Fundraising During Uncertainties: A Not-for-profit Organization Forum Recap

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young creative designer woman using pen tablets and laptop in front of bookshelf.From actively engaging on social media to hosting online galas, we spoke virtually with local not-for-profit leaders to discuss best practices for fundraising during times of uncertainties. Our conversation was forum style, with an open invitation to contribute feedback freely. Here’s what we learned.

When the pandemic first hit, not-for-profit organizations (NFP), including theaters, museums, private schools, social service organizations and more had to cancel their programs, fundraisers and events without a reschedule date in mind. Tickets were sold and venues had been booked—all of this and more had to be quickly and effectively adjusted. While there was no immediate clear answer what the financial impact of this crisis would be, many not-for-profit organizations had to consider unique options, like dipping into their reserve funds or applying for a government-funded loan.

Now that we are a few months into the continued (while somewhat lessened) stay-at-home orders and economic turbulence, our local NFP leaders had interesting insight to provide on how to keep donors and board members engaged, transition events to online platforms and more.

Learn to First Adapt, Then to Thrive

Many NFP organizations quickly learned that certain fundraisers and other events would have to move to a virtual environment. Auctions, speaking engagements and roundtables were turned to Zoom calls, Teams meetings and more. Not-for-profit leaders got creative, striving to provide that same personal and intimate experience they delivered at in-person functions.

At the end of the day, NFPs had to prioritize their missions, whether that’s fighting poverty in their community or driving awareness to a national issue. And to continue doing so, they needed donors who were still committed to the mission and willing to financially support the mission. Canceling fundraising activities wasn’t an option for many NFPs if they wanted to continue serving their missions.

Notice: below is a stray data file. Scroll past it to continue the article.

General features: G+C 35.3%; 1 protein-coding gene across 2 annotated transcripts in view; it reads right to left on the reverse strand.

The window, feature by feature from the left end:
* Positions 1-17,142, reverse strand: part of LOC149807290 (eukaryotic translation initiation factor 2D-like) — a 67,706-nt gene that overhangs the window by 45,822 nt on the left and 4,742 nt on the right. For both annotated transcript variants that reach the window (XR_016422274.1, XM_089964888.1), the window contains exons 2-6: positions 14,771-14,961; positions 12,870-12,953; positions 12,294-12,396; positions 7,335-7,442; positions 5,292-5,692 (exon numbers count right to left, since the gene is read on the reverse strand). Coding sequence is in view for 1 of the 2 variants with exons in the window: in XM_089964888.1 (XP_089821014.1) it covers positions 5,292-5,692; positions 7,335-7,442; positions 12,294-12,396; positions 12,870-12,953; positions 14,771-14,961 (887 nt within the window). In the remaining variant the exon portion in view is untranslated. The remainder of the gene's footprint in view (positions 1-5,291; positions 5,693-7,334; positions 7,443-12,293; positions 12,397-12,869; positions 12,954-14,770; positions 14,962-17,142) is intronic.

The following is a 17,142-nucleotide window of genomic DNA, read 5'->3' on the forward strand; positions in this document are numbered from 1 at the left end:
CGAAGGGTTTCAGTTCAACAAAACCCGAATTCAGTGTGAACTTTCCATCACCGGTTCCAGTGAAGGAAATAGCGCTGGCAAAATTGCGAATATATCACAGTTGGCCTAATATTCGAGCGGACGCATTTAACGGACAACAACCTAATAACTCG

However, no one anticipated the overwhelming success these virtual events created. Many of the NFP leaders we spoke with saw higher attendance at events, larger donations and a wider geographic reach. Because their galas were video calls and their farmer’s markets were curbside, people were able to engage with the fundraising efforts from the comfort of their homes and cars during times of uncertainty and social distancing. Online meetings and gatherings had far more attendees, as participants didn’t have to travel to join; and people were willing to donate more without the added costs of transportation and formalwear required for live fundraisers.

With new challenges come new opportunities, and many organizations found success in trying new ideas.

It’s All in the Timing

Significantly, many of the leaders we spoke with noted the importance of precise timing with virtual events. Participants didn’t really want to wake up early on a Saturday for a virtual fundraiser, and they often lost interest after an hour to an hour-and-a-half of keynote speakers. When experimenting with timing, we suggest conducting a post-event survey to gauge the thoughts of your participants on the length and timing of your fundraisers.

Put in the Prep Work

Once you’ve established what events you can move to a virtual platform and have decided on a time and length, the next step is to make sure your online meeting goes as smoothly as possible. The NFP leaders we spoke with advised that planning a successful virtual event takes time, work and practice. Be sure to implement the same best practices you’d take if this were an in-person event, such as designating an event planning committee, fundraising goals and event timeline. Assign the roles of producer, emcee or host, so that you have people in charge of scripting, logistics and coordination.

Make sure you’ve put some thought into what online platform your organization will use, even going as far as to research the pros and cons of a few options. Some organizations may also consider pre-recording messaging and keynote speakers to move things along in an efficient manner. NFP leaders or event organizers that feel comfortable with a platform can further explore its unique components, such as Zoom’s break-out conference rooms.